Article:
In a Journal of Clinical Sleep Medicine study published in 2007, doctors tested whether the first-night effect could be reduced if subjects stayed in a hotel-based sleep center instead.
Results showed no significant difference.
“If sleep parameters associated with the first-night effect are the same in both a hotel and a hospital room, perhaps the effect has more to do with sleep away from home or the testing procedure itself,” the study concluded.
A later study by Brown University linked the phenomenon to a network in the left hemisphere of the brain that stays alert during the first night in any unfamiliar environment.
Hutchison, the Oregon Health and Science neurologist, said staying in hotels puts players at a higher risk of sleep loss, something that particularly affects the brain’s frontal lobe. It governs decision-making and emotions — both essential functions for a sport requiring intense preparation, memorization and critical thinking skills.
The effects can be exacerbated at the college-level, Hutchison added, because the frontal lobe doesn’t fully develop until about 22 or 23 years of age.
“You’re taking kids and then you sleep-deprive them,” she said, “and then their decision-making capacity can be even more impaired by not getting a good night’s sleep.”
That could negatively impact mental and physical performances during the next day’s game.
“When we educate people on proper sleep hygiene, we recommend routine, routine, routine,” said Hutchison, who was the lead researcher on the 2007 study. “You go to bed at the same time, you try to wake up at the same time, you do the same wind-down routine, and all of that allows your brain to sort of prepare for sleep.”
Ohio State officials said Hutchison’s views endorsed their practice.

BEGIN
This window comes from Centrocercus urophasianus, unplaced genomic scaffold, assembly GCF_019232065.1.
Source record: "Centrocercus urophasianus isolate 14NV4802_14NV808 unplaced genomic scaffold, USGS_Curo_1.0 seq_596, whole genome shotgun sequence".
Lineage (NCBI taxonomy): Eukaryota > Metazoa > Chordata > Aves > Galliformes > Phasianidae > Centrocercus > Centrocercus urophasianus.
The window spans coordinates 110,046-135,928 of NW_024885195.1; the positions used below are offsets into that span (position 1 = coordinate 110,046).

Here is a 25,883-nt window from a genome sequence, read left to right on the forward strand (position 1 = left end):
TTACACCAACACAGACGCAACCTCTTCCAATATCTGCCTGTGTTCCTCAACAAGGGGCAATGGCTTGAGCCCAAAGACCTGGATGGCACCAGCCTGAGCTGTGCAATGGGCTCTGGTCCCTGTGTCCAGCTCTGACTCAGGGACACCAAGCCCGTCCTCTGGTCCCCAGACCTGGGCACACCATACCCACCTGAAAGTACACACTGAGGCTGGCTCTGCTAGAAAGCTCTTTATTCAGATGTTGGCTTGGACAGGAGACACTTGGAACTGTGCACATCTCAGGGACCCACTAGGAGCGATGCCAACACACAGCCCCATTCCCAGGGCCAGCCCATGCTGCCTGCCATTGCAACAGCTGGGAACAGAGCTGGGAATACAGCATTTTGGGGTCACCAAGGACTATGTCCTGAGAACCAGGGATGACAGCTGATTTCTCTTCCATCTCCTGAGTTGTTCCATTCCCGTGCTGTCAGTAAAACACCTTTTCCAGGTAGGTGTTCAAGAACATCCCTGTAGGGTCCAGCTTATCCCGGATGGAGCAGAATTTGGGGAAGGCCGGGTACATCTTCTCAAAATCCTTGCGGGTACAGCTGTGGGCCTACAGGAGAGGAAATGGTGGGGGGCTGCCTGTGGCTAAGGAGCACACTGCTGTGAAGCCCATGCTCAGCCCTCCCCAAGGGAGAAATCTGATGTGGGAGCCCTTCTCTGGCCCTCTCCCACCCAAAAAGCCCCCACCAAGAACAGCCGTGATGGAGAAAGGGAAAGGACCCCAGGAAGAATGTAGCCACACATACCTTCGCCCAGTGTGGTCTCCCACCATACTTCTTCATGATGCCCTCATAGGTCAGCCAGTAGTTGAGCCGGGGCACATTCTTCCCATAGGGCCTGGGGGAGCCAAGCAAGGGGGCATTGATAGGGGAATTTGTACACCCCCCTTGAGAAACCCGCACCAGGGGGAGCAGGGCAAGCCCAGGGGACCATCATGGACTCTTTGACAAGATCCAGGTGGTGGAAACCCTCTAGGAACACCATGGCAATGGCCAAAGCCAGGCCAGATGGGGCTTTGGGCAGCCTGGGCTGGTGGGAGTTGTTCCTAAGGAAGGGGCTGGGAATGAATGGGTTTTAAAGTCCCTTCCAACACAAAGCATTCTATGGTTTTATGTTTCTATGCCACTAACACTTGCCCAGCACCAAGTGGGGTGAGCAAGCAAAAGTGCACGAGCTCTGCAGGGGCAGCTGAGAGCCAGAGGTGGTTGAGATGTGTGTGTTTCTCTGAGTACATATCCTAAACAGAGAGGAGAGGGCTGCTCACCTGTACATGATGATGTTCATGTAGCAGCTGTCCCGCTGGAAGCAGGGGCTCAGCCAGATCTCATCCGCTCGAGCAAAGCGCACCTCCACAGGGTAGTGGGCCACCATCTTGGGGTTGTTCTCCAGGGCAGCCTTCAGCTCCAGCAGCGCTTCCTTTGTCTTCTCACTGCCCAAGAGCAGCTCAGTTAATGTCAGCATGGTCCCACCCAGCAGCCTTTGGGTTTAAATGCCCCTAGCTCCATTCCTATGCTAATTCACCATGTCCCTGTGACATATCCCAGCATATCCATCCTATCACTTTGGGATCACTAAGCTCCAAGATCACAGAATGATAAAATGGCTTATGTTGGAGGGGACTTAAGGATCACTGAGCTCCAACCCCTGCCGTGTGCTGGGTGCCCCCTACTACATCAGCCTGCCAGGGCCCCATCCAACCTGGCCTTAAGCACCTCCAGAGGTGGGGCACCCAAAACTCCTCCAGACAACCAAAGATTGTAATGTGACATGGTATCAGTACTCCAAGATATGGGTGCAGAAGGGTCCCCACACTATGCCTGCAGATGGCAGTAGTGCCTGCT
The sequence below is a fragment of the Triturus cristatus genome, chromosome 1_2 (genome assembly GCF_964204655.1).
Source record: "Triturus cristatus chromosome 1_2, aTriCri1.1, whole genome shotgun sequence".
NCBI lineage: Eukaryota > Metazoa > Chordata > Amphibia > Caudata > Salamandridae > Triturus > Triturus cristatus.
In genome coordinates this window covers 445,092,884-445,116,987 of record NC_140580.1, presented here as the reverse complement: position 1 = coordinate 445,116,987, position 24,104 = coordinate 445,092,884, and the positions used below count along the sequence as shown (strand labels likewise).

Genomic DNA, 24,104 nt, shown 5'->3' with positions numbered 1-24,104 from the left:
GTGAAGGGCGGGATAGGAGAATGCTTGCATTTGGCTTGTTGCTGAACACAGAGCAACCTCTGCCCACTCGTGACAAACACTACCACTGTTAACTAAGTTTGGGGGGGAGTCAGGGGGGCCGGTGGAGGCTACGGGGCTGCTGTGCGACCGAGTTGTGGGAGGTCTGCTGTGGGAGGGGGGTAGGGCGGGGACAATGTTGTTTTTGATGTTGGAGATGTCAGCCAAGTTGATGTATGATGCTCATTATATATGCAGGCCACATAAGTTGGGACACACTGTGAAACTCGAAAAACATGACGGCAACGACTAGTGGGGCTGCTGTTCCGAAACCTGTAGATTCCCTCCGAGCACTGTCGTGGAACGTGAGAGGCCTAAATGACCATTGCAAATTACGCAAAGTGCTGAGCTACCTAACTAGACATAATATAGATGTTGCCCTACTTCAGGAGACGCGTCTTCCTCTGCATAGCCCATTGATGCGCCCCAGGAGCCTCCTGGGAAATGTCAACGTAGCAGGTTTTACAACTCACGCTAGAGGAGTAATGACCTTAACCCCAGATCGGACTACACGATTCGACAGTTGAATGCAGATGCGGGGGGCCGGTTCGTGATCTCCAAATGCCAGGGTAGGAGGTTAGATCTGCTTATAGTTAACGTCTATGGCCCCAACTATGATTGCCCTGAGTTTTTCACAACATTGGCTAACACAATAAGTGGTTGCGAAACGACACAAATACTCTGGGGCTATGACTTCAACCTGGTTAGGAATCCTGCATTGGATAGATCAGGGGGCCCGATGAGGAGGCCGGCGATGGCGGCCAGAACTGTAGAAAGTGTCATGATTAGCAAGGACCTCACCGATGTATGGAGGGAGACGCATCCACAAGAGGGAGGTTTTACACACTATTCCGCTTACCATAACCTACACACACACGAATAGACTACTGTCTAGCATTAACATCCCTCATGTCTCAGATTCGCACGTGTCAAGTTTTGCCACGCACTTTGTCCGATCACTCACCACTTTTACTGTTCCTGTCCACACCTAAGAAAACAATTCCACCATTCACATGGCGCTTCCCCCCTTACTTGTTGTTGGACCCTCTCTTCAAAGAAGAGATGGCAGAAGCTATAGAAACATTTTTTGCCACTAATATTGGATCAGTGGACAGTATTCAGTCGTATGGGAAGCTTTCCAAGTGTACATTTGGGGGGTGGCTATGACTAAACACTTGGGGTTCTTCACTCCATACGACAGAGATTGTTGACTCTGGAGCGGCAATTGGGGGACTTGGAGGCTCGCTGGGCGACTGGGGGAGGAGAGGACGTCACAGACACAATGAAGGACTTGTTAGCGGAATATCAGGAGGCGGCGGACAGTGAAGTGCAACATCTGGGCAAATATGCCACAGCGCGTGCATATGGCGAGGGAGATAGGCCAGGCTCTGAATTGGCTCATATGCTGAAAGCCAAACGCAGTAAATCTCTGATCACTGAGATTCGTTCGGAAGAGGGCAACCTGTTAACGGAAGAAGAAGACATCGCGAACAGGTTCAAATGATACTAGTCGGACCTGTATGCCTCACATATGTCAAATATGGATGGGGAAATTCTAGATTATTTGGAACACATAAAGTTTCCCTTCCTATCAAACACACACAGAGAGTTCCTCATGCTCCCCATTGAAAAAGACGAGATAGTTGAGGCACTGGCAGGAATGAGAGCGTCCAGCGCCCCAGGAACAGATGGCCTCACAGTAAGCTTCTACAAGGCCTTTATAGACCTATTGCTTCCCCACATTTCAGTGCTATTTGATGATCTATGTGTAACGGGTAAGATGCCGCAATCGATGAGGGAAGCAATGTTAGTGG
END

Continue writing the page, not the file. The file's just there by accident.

“We believe we would be breaking sleep routine if we did not stay in a hotel before a football game,” said OSU Associate Athletics Director Jerry Emig. “Ohio State has stayed in a hotel the night before every road game and every home game for more than 50 years.”
Former Florida Atlantic and Florida A&M University running back Gerald Hearns recalled some poor nights’ sleep in hotels. Bed quality was crucial, he said, and sometimes he woke up if the room got too hot. But the biggest variable was whether his roommate was a snorer.
“I had some great experiences, don’t get me wrong,” Hearns said. “But it all depends on the roommate.”
The hotel helped Hearns escape the distractions of a college town, he said, though it didn’t stop everyone. He recalled one night when about a half dozen of his Florida A&M teammates snuck out of the hotel to party about an hour away. They got caught after posting videos of the revelry on SnapChat, he said.
“Staying in a hotel doesn’t mean that guys won’t sneak out or make certain decisions,” Hearns said. “It just minimizes the distraction.”
All things considered, Hearns said, he preferred hotels to home before a big game.
‘Hard to justify’
To some, the high costs of home-game hotels represent a waste of money at a time when many athletic departments rely on student and taxpayer dollars to stay afloat.